Contrary to the information given to Microsoft by Prove It 2000, the software publisher last week told ZDNet News that the bug affecting its date function on Windows 98 only affected machines on Dec 31 of any year. This is not correct and ZDNet News has discovered that Microsoft was fully aware that this was not the case weeks before it offered any comment.
In our original story Windows product manager David Weeks said the problem had been identified as a "window of less than a second between 11:59 and midnight on Dec 31 of any year". Neither Prove It 2000 or Microsoft know why Dec 31 was given as the date for potential problems. Weeks is on holiday and unavailable for comment.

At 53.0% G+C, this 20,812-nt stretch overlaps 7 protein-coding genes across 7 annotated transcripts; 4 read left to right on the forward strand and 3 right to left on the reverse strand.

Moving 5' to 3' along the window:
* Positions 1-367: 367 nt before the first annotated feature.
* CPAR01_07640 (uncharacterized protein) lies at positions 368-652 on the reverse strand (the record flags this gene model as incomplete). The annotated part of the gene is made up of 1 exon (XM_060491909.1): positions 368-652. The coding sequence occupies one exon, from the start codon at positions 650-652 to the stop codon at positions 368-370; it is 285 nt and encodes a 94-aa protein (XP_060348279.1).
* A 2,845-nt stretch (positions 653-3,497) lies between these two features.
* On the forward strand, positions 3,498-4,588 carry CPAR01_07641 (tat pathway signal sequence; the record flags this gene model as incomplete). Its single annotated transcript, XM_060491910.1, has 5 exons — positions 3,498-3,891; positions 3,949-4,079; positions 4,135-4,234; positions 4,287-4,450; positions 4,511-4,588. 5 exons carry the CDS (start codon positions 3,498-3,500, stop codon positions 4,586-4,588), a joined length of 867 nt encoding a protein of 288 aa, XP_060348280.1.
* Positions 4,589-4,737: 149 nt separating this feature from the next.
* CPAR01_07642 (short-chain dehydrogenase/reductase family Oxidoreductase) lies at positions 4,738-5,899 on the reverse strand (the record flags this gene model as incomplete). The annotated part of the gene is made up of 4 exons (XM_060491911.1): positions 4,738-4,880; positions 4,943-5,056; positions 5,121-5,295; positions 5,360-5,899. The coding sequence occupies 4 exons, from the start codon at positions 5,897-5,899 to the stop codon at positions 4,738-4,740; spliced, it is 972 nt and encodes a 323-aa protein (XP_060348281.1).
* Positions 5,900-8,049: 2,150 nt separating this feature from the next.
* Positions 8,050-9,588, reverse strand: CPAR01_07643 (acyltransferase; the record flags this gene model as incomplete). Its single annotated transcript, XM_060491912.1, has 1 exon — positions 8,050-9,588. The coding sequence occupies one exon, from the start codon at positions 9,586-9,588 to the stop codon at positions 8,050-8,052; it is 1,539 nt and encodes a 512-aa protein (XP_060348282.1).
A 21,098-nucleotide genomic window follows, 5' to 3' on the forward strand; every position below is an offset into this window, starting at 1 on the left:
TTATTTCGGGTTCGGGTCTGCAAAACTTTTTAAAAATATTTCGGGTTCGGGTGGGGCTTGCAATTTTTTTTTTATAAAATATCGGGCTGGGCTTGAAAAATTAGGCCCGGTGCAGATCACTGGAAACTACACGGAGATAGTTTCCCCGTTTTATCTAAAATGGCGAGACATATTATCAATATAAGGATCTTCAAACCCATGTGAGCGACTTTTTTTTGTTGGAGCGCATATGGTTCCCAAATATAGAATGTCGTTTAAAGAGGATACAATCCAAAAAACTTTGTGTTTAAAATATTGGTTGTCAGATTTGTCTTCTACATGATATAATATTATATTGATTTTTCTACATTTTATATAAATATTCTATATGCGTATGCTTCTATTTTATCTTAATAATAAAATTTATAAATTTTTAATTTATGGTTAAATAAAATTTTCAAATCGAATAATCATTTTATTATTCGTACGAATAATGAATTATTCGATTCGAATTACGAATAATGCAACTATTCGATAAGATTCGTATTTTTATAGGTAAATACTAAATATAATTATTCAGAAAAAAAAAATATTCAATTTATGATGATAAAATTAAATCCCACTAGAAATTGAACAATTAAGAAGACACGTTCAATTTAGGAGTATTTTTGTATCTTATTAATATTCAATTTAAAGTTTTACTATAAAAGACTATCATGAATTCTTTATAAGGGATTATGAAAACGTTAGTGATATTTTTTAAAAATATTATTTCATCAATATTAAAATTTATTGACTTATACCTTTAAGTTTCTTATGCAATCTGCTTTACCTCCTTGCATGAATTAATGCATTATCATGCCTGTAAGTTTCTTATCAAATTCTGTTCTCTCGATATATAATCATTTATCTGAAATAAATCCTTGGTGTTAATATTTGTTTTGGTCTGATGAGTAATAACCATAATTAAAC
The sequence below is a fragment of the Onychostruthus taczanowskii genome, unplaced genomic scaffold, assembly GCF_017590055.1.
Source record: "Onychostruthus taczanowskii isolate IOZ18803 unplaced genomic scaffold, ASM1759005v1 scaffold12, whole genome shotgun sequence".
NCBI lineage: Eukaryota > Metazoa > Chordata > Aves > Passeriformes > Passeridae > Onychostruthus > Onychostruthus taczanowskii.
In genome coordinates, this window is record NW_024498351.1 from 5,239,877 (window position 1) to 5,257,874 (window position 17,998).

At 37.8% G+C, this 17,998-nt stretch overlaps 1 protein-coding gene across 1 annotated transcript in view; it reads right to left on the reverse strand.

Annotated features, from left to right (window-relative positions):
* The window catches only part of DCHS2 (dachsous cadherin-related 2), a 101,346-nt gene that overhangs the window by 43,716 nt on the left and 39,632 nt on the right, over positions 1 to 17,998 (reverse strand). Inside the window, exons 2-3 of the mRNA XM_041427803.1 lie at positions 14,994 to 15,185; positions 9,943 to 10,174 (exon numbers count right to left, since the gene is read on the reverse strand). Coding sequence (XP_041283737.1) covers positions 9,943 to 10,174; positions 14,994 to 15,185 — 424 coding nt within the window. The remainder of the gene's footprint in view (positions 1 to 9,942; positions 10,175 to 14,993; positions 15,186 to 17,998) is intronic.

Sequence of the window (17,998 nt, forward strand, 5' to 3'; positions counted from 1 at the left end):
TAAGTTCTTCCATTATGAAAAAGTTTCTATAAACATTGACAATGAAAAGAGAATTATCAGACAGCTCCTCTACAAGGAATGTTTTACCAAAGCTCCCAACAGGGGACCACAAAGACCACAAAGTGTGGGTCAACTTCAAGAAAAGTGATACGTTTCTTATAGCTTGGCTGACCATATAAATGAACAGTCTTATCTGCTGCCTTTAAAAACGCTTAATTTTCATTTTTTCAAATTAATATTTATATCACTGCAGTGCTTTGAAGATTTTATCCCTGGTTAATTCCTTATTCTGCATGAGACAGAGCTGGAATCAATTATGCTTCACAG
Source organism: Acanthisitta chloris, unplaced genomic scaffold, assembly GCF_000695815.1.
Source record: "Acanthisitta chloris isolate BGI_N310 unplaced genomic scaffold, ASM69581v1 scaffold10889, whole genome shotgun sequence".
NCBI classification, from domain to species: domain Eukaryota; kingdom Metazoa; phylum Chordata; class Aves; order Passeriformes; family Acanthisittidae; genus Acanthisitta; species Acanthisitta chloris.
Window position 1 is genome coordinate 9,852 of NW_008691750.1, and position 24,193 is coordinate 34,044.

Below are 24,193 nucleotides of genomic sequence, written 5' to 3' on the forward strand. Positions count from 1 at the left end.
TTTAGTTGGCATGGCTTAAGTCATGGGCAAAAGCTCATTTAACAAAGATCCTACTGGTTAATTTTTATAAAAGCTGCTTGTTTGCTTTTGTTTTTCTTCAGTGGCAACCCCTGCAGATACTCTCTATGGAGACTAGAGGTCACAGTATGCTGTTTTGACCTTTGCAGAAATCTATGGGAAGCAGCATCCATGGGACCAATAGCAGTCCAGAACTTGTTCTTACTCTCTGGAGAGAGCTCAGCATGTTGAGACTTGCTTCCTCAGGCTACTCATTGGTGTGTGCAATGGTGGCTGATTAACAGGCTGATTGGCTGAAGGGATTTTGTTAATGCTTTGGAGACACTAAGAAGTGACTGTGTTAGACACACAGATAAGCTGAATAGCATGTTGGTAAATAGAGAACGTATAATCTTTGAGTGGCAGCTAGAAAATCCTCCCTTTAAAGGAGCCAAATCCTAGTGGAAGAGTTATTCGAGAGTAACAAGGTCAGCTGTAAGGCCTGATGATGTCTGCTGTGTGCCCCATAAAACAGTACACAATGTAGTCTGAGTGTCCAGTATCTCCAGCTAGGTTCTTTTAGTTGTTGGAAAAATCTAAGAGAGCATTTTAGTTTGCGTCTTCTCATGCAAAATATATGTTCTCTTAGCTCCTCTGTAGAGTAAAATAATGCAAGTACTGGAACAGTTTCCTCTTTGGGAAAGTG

A spokeswoman for Microsoft told ZDNet News: "At the time, that was the information we had but now we understand it affects any date." However, Bruce Ward, technical director at Prove It 2000, confirmed today that his organisation told Microsoft the problem affected any date "within a few days of the release of Windows 98". Asked if Microsoft had deliberately tried to hide the correct information about the issue, Microsoft Windows 98 product manager Francis Reay said: "No. Based on the information we had at the time, we told you what we knew."
Ward confirmed that the date rollover bug can affect any Windows machine on any date.
Microsoft is still working on a fix for the bug which will be posted on the Win98 Web site. The fix is anticipated "anytime now" according to a spokesperson.